Roger Lewis of The Times has a lot of good things to say about Patrick Kidd's new book...


Brexit, a catastrophe for the rest of us, has been a boon to the political sketchwriter, who hitherto was compelled to cook up jokes about legislation to protect hedgehogs, committees pondering the fluoridation of the water supply, and earnest debates regarding raising the legal age for buying fireworks and using sunbeds.

Suddenly, after the referendum in 2016, bigger issues were at stake — not how Westminster could unpick more than 40 years of European integration, but whether John Bercow could beat his personal record of spending 684 minutes in the Speaker’s chair without needing the lavatory. Patrick Kidd’s theory is ingenious. There must be a secret “feeding and filtration system” fitted under the green leather upholstery.

Kidd, sketchwriter for The Times from 2014 to 2019, clearly relishes what he calls parliament’s “cabaret hour”, especially the eccentric rituals, involving the Cap of Maintenance, the Loose Change of Necessity, the Cuppa of Relief, the Biro of Whimsy and the Notepads of Irreverence. He cherishes too the endangered fauna found in these crumbling, leaking neo-gothic buildings — “loons, thieving magpies, gannets, boobies, bustards, lots of spotted shags and a multitude of tits”.

The Weak are a Long Time in Politics is a gathering of, as it were, verbal Peter Brookes cartoons, a skewering of characters capable of unabashedly giving diametrically opposed answers in five minutes to the same important question.

Jacob Rees-Mogg, for example, with his antique suits and snooty manner, is “MP for the 19th century”, his drawl putting Kidd in mind of “lemon curd on a crumpet”. Make no mistake, however, Rees-Mogg is as genial as a gangster performing dentistry with a pair of pliers.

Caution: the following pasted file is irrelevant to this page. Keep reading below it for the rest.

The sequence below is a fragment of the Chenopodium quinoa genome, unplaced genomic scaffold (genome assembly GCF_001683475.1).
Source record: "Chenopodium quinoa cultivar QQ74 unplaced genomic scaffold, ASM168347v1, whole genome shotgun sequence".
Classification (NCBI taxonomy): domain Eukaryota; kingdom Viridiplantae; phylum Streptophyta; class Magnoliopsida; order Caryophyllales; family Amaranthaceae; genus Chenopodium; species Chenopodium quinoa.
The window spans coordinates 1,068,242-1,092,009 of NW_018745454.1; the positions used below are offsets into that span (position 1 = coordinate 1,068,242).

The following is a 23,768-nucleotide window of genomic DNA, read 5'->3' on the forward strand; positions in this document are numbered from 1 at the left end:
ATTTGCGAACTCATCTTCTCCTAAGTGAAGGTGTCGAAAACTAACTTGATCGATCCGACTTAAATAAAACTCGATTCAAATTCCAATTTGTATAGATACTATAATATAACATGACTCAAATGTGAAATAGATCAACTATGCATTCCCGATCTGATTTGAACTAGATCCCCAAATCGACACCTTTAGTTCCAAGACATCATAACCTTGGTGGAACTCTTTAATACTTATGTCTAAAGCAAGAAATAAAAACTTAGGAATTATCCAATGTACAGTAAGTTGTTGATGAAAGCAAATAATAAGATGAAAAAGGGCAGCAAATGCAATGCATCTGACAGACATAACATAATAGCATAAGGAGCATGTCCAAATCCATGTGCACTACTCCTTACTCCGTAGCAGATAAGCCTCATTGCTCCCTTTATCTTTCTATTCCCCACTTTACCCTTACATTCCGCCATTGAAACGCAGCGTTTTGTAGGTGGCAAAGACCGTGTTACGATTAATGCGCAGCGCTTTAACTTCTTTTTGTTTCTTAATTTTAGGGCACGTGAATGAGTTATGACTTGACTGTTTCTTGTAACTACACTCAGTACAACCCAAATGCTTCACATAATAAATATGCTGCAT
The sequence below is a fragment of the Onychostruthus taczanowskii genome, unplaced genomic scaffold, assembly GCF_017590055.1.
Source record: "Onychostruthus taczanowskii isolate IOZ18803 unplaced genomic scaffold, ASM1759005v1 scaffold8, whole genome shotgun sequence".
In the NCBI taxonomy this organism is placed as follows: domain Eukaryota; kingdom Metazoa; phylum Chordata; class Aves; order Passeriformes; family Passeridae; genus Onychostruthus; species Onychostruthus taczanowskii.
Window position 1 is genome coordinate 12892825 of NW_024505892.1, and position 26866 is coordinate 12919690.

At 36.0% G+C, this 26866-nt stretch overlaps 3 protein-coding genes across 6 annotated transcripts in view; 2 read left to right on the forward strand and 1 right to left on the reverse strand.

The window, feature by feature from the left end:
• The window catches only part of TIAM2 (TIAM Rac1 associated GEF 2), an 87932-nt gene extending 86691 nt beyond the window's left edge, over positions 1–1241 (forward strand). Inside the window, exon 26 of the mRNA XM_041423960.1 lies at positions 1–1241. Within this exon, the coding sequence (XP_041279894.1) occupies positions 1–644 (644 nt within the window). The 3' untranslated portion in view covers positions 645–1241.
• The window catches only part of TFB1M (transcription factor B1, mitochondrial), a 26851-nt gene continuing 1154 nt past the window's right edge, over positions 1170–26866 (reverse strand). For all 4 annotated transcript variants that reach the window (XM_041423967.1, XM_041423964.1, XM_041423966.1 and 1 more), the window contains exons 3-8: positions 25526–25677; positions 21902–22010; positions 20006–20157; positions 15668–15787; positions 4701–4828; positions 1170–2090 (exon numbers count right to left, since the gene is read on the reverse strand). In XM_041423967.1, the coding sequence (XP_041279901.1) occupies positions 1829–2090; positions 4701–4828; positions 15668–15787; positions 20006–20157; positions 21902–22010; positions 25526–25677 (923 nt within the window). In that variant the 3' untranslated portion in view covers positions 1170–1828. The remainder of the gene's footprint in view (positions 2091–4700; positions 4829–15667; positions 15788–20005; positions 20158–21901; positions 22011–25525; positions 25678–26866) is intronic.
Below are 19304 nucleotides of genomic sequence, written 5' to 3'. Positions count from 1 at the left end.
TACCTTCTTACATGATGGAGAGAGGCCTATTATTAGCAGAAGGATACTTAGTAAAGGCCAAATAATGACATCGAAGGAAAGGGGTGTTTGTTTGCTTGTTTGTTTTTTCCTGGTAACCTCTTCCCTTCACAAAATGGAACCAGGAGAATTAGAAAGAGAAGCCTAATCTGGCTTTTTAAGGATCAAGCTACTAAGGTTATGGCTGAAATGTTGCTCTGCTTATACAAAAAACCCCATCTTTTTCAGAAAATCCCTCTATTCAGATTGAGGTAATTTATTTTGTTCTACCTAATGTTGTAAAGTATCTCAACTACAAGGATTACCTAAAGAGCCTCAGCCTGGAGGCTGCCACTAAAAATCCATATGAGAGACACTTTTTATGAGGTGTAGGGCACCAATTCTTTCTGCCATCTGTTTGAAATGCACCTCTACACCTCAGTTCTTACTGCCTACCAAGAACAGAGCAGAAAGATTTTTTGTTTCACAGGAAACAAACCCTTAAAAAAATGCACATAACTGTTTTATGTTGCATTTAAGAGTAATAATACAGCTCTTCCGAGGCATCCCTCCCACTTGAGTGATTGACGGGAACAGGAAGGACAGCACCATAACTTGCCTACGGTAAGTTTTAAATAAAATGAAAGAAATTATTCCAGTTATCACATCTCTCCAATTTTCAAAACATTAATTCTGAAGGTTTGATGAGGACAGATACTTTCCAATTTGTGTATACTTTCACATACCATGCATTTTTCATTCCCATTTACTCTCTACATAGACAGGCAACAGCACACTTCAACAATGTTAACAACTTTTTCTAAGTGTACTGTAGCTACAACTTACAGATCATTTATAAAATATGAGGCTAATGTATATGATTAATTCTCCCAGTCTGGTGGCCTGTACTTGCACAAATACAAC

Theresa May resembles “a lightly grilled camembert”, and Kidd describes her “stern, birdlike face and sophisticated fashion sense” — her habit of decking herself in coloured pebbles. In action she could be like “Margaret Thatcher without the warmth”, and her speaking skills were, apparently, nonexistent, like “a nervous librarian reading the phone book to a conference of narcoleptics”.

Keir Starmer, we are informed, “always looks perplexed and on the verge of tears, like Stan Laurel”, while David Davis looks like “an East End boxing promoter”. Zac Goldsmith speaks with all the passion of “a vicar in Waitrose who has discovered they’re all out of halloumi”. Nigel Farage barks his speeches like “an eel salesman in Billingsgate”.

Kidd, whose language is as joyously absurdist as Wodehouse’s, is sensitive to linguistic misuse. He can’t abide the ghastly Whitehall clichés that assail his ears day after day. Ukip may have been (in David Cameron’s words) “fruitcakes, loonies and closet racists”, but Farage’s militaristic verbiage, as quoted by Kidd, is sinister: “We need to reform the columns of the People’s Army and get back in battle order.” They must be running out of black shirts in Jermyn Street.